May 17, 2012 at 6:55 PM ET
Wednesday brought reports that Verizon would be ending its policy of allowing grandfathering in of contracts when purchasing a new phone. The company clarified the news Thursday, saying that only purchasers of subsidized phones (like the iPhone 4S and other flagship devices) would have to adopt the new pricing plan.
Verizon included the policy change while announcing new shared data plans that can be accessed by multiple devices. But being able to retain a previous contract often has benefits, as the wording or pricing on promotional or just older contracts occasionally gives a user a better deal than anything offered by the carrier at present. So the news was poorly received by thrifty, longtime subscribers.
The company said Thursday that making the change to the new data plans could be avoided by not buying carrier-subsidized phones:
When the new options are introduced, Unlimited Data will no longer be available to our customers purchasing handsets and signing a new contract. Customers who choose to purchase phones at full retail price and are currently on an unlimited smartphone data plan will be able to keep that plan. The same pricing and policies will apply to all 3G and 4GLTE smartphones.
This follow-up announcement should temper the anger somewhat, though very few people will opt to pay full price up front for the latest phones.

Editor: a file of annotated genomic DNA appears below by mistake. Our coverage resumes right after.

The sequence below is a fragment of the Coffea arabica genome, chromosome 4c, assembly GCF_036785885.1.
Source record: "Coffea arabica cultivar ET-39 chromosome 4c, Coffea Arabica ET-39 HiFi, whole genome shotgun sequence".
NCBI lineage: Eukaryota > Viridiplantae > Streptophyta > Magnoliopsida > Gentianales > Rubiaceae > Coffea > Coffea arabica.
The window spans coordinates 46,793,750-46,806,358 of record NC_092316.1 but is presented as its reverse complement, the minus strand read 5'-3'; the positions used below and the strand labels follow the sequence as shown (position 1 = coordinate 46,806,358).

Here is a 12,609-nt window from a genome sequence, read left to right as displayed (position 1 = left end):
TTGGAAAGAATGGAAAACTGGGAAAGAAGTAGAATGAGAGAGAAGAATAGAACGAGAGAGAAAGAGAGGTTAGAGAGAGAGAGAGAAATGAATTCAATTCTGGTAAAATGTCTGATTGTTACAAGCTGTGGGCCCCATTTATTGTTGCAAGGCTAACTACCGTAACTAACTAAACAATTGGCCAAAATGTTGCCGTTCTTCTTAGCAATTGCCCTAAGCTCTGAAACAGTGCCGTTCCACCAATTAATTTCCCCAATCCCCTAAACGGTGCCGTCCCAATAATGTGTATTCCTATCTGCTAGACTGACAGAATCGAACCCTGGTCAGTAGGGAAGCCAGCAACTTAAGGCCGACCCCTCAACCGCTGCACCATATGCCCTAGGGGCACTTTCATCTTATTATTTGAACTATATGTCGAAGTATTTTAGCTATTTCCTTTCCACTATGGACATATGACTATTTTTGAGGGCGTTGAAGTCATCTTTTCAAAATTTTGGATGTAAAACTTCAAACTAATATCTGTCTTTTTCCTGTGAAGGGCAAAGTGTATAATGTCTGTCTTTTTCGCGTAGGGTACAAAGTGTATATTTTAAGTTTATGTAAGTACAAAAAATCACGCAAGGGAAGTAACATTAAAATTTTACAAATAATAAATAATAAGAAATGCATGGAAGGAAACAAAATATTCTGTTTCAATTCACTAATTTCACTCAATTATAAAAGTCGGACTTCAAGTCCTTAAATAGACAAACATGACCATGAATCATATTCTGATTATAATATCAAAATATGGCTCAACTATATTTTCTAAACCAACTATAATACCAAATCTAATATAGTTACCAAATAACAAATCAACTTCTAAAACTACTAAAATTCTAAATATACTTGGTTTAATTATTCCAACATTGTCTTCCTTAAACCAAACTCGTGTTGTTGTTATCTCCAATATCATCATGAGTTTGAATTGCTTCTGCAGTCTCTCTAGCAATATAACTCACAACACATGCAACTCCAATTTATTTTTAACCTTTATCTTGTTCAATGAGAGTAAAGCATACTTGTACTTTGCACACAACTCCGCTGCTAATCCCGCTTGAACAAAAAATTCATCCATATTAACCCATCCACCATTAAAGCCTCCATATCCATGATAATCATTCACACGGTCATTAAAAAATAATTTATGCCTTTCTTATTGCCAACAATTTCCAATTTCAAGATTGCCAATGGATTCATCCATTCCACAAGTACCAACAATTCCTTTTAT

Many are barely willing to pay even the $200 price for a new top-of-the-line handset; the $650 price for high-end phones like the iPhone 4S, Galaxy Nexus, and Droid Razr Maxx would probably give most consumers sticker shock. Verizon is likely relying on the past behaviors by customers to opt for the subsidized price and pay more over their two-year contract than if they had they bought the phone outright.
But in the meantime, you can keep your contract and your phone as long as you'd like if you don't try to pick up something new. And any phone capable of reaching the 4G LTE network will be able to do so with no new restrictions — some carriers reduce the speed of a phone after a certain number of gigs, but a Verizon representative told msnbc.com this won't be the case for any subscribers on their network.
Devin Coldewey is acontributing writer for msnbc.com. His personal website iscoldewey.cc.